The St. Clement’s Church memorial commemorates 285 ‘men of the parish of Great Ilford’ who died in the First World War.
In 1916, as casualties among parishioners mounted, the church council agreed to a permanent commemoration to honour those who had lost their lives. A committee was formed of church warders Messrs Edwin Hodnett and A. W Green, together with a member of each of the daughter churches (St. Mary, St. Andrew and St. Alban), and with C. A. Nicholls of the London County & Westminster Bank as fund treasurer.
The committee decided upon a brass tablet in addition to four stained glass windows depicting St. Clement, St. Mary, St. Andrew and St. Alban. The criteria for inclusion on the St. Clement’s memorial was that the deceased must have been an active member of the congregation - something which led to the exclusion of some of the fallen sons’ of church members.
When the daughter churches expressed a wish to erect their own memorials to their own congregants, St. Clement’s Church Council stated that the mother church was the only suitable place to honour all of the parish fallen. The Reverend Ottaway of St. Clements, however, stated that if the daughter churches wished to finance their own memorials they must also be willing to fund the parish memorial in the mother church.
The daughter churches proceeded with plans to fund their own memorials, choosing not to abide by the same criteria: that the deceased must have been an active member of the congregation. It should be noted that as a result of several churches having their own commemorations, many of those named on the St. Clement’s memorial are duplicated elsewhere such as at St. Alban’s, St. Andrew’s and St. Mary’s.
After the war, fundraising began in earnest and on Remembrance Sunday 1919, the memorial windows at St. Clement’s were unveiled by the Bishop of Chelmsford.
On Remembrance Sunday the following year, a roll of honour bearing the names of 285 of the fallen was unveiled at a total cost of £1,700. The roll of honour was presented on an ornately carved oak screen comprising six panels, each topped with carved finials. One panel component was inscribed with a dedication referring to the memorial windows.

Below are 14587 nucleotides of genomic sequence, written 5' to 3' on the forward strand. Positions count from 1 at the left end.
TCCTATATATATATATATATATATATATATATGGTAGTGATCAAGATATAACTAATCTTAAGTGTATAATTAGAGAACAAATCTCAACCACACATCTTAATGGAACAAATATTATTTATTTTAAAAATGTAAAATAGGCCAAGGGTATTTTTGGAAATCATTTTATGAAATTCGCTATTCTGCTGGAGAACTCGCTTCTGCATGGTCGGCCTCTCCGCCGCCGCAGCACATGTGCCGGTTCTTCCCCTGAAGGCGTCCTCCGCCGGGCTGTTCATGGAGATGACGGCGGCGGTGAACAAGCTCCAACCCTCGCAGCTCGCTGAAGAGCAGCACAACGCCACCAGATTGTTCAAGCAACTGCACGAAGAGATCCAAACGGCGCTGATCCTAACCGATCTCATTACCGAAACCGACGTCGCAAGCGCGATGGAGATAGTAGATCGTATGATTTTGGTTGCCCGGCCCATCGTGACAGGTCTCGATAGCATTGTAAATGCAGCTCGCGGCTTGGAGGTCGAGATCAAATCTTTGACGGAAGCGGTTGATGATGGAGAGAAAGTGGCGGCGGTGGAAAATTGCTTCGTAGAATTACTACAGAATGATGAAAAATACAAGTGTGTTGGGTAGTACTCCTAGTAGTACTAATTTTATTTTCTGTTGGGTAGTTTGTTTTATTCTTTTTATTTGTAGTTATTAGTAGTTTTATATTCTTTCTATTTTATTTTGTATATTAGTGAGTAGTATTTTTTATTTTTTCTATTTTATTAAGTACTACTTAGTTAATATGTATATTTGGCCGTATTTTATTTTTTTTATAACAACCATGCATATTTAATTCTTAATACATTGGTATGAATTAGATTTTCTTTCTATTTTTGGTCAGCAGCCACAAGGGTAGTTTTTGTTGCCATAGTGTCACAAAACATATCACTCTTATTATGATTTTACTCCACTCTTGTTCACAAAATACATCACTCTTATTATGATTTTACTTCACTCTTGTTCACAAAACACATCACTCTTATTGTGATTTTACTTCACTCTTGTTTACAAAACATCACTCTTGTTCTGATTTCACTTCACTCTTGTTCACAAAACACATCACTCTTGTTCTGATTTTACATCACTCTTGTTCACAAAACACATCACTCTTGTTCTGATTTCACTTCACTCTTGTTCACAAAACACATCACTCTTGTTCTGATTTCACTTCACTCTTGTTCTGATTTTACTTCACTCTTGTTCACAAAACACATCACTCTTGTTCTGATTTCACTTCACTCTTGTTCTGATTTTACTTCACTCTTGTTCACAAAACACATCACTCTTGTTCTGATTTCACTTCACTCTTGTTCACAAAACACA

Following the Second World War, the congregation of St. Clement’s dwindled and it proved financially untenable to maintain the building in Park Avenue. In 1977, the church moved to Cecil Hall in Granville Road, less than a hundred metres away, and the old St. Clement’s Church was demolished to make way for an apartment block. The memorial oak panels were re-erected in Cecil Hall and many of the windows (including those commemorating the dead of the First World War) were removed from the old church and superimposed on windows in the new church.
In 2002, St. Clement’s closed and the memorial panels were moved into temporary storage under the care of the Essex Branch of the Western Front Association. Three years later, the six upper-panel components were re-erected in one of the corridors at Redbridge Town Hall. The size of the memorial did not permit the lower section to be installed and so, apart from one central panel, the remaining five lower panel components (which were) were disposed of by permission of the Church.
The central panel, which was retained, bore an inscription which referred to the memorial windows at St. Clement’s church. As it would not have made sense to include it alongside the roll of honour, the plaque was subsequently donated to Redbridge Museum. This plaque is now all that remains of the original window memorial.
Based on research by Patrick O’Mara
Information also kindly provided by Foster Summerson, former Chairman of the Essex Branch of the Western Front Association.
The Great War Memory and Ritual: Commemoration in the City and East London, 1916-1939 by Mark Connelly, 2002